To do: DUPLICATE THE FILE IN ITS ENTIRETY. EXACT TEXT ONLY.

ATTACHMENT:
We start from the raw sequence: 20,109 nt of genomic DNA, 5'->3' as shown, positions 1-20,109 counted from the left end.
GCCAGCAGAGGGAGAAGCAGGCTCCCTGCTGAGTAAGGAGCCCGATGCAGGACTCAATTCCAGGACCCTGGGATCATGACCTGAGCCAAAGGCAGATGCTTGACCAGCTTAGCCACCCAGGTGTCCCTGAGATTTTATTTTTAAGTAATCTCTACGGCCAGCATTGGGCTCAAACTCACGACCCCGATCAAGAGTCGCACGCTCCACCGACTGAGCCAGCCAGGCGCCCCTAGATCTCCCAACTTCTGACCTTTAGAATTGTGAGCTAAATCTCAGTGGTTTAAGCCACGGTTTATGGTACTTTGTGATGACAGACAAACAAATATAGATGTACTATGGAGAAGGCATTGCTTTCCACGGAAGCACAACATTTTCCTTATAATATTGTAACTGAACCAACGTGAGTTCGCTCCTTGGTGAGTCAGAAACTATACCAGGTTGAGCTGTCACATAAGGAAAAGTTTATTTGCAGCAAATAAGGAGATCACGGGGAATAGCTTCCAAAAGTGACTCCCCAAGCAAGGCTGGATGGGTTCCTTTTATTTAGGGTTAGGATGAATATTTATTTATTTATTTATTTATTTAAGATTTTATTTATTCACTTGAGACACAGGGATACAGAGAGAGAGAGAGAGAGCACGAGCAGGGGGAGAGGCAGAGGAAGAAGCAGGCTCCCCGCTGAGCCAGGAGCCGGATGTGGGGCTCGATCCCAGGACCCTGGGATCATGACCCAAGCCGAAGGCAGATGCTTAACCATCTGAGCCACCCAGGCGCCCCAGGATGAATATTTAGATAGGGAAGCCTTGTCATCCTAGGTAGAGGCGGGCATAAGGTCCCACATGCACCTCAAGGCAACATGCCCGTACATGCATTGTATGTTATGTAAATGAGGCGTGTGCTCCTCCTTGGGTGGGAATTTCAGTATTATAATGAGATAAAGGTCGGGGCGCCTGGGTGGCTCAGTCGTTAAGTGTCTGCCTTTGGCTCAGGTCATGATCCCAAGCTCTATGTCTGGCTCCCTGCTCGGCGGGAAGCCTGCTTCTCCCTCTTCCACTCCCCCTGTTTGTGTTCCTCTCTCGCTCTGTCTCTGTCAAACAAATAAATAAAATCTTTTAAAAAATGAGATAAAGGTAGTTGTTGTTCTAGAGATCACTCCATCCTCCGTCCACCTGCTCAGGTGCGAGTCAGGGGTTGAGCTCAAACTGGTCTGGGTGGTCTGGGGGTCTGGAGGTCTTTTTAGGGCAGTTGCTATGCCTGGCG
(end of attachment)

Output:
We start from the raw sequence: 20,109 nt of genomic DNA, 5'->3' as shown, positions 1-20,109 counted from the left end.
GCCAGCAGAGGGAGAAGCAGGCTCCCTGCTGAGTAAGGAGCCCGATGCAGGACTCAATTCCAGGACCCTGGGATCATGACCTGAGCCAAAGGCAGATGCTTGACCAGCTTAGCCACCCAGGTGTCCCTGAGATTTTATTTTTAAGTAATCTCTACGGCCAGCATTGGGCTCAAACTCACGACCCCGATCAAGAGTCGCACGCTCCACCGACTGAGCCAGCCAGGCGCCCCTAGATCTCCCAACTTCTGACCTTTAGAATTGTGAGCTAAATCTCAGTGGTTTAAGCCACGGTTTATGGTACTTTGTGATGACAGACAAACAAATATAGATGTACTATGGAGAAGGCATTGCTTTCCACGGAAGCACAACATTTTCCTTATAATATTGTAACTGAACCAACGTGAGTTCGCTCCTTGGTGAGTCAGAAACTATACCAGGTTGAGCTGTCACATAAGGAAAAGTTTATTTGCAGCAAATAAGGAGATCACGGGGAATAGCTTCCAAAAGTGACTCCCCAAGCAAGGCTGGATGGGTTCCTTTTATTTAGGGTTAGGATGAATATTTATTTATTTATTTATTTATTTAAGATTTTATTTATTCACTTGAGACACAGGGATACAGAGAGAGAGAGAGAGAGCACGAGCAGGGGGAGAGGCAGAGGAAGAAGCAGGCTCCCCGCTGAGCCAGGAGCCGGATGTGGGGCTCGATCCCAGGACCCTGGGATCATGACCCAAGCCGAAGGCAGATGCTTAACCATCTGAGCCACCCAGGCGCCCCAGGATGAATATTTAGATAGGGAAGCCTTGTCATCCTAGGTAGAGGCGGGCATAAGGTCCCACATGCACCTCAAGGCAACATGCCCGTACATGCATTGTATGTTATGTAAATGAGGCGTGTGCTCCTCCTTGGGTGGGAATTTCAGTATTATAATGAGATAAAGGTCGGGGCGCCTGGGTGGCTCAGTCGTTAAGTGTCTGCCTTTGGCTCAGGTCATGATCCCAAGCTCTATGTCTGGCTCCCTGCTCGGCGGGAAGCCTGCTTCTCCCTCTTCCACTCCCCCTGTTTGTGTTCCTCTCTCGCTCTGTCTCTGTCAAACAAATAAATAAAATCTTTTAAAAAATGAGATAAAGGTAGTTGTTGTTCTAGAGATCACTCCATCCTCCGTCCACCTGCTCAGGTGCGAGTCAGGGGTTGAGCTCAAACTGGTCTGGGTGGTCTGGGGGTCTGGAGGTCTTTTTAGGGCAGTTGCTATGCCTGGCG